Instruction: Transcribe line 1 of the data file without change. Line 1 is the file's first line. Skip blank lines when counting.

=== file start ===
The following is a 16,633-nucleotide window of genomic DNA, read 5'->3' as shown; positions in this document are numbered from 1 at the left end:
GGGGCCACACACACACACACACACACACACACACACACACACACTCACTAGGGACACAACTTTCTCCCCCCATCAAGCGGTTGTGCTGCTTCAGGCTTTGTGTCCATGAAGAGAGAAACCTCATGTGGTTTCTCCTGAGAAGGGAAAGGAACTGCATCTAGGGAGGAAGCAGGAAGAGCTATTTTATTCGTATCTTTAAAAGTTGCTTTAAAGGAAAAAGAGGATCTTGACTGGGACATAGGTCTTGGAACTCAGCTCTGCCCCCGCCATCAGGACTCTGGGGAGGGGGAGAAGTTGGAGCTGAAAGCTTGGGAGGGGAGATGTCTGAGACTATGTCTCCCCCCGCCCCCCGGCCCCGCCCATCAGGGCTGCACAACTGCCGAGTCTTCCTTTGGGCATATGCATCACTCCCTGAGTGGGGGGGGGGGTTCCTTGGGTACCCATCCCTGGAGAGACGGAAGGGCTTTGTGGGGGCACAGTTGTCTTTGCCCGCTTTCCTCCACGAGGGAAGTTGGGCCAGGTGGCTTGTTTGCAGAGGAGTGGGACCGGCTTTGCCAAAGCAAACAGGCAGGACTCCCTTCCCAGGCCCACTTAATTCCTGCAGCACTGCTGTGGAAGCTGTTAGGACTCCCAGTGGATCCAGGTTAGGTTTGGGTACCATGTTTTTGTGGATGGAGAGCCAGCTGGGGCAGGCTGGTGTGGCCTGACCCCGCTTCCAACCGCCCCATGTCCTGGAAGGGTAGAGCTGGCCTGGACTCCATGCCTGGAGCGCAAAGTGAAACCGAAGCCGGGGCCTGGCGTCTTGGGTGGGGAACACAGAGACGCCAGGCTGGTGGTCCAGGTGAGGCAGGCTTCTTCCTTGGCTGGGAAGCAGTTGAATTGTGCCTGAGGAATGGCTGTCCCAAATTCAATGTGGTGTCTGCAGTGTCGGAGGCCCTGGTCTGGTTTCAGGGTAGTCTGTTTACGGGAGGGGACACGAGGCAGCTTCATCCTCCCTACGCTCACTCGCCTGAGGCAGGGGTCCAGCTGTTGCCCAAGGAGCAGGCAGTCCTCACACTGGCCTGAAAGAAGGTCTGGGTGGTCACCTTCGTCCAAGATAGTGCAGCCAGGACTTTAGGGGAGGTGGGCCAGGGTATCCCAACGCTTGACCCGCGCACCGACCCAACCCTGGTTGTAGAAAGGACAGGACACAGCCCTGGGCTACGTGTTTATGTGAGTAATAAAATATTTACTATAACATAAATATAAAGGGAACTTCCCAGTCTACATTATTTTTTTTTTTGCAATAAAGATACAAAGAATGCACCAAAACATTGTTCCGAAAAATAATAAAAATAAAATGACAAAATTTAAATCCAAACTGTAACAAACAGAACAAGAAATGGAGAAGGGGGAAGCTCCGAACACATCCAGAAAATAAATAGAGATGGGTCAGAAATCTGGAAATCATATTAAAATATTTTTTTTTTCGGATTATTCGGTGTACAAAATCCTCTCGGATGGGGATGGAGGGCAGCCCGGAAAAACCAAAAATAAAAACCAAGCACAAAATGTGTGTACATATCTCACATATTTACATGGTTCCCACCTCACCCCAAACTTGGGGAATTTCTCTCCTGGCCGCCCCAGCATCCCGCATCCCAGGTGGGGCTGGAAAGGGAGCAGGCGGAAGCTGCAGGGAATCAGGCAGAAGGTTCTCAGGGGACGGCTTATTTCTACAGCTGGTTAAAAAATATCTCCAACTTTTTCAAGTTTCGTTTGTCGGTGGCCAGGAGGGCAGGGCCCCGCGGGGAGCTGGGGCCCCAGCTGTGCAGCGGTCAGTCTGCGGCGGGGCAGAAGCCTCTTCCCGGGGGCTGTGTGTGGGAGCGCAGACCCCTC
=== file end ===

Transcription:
The following is a 16,633-nucleotide window of genomic DNA, read 5'->3' as shown; positions in this document are numbered from 1 at the left end: